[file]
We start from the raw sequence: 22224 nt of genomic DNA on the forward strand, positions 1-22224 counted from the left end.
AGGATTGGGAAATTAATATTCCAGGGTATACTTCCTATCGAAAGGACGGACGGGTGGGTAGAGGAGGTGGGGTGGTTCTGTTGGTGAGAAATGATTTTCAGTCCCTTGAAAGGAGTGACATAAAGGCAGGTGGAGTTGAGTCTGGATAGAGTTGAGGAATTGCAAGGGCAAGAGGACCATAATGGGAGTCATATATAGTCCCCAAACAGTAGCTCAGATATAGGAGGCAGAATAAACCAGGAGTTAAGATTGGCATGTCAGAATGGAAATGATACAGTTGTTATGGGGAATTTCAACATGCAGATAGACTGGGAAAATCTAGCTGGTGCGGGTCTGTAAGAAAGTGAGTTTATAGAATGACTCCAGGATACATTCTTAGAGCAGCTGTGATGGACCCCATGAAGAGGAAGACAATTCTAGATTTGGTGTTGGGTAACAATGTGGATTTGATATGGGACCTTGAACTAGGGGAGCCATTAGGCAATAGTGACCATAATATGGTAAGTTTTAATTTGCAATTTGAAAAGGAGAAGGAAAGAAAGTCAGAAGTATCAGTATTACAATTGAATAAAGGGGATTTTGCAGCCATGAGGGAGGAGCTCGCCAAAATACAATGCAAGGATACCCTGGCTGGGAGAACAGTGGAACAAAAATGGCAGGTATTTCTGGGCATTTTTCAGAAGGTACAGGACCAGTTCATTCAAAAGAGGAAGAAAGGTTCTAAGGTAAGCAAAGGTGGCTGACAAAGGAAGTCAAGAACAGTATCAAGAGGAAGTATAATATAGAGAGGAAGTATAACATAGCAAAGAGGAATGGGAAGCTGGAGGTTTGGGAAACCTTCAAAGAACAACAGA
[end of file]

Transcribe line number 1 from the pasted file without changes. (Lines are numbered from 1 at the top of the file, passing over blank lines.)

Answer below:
We start from the raw sequence: 22224 nt of genomic DNA on the forward strand, positions 1-22224 counted from the left end.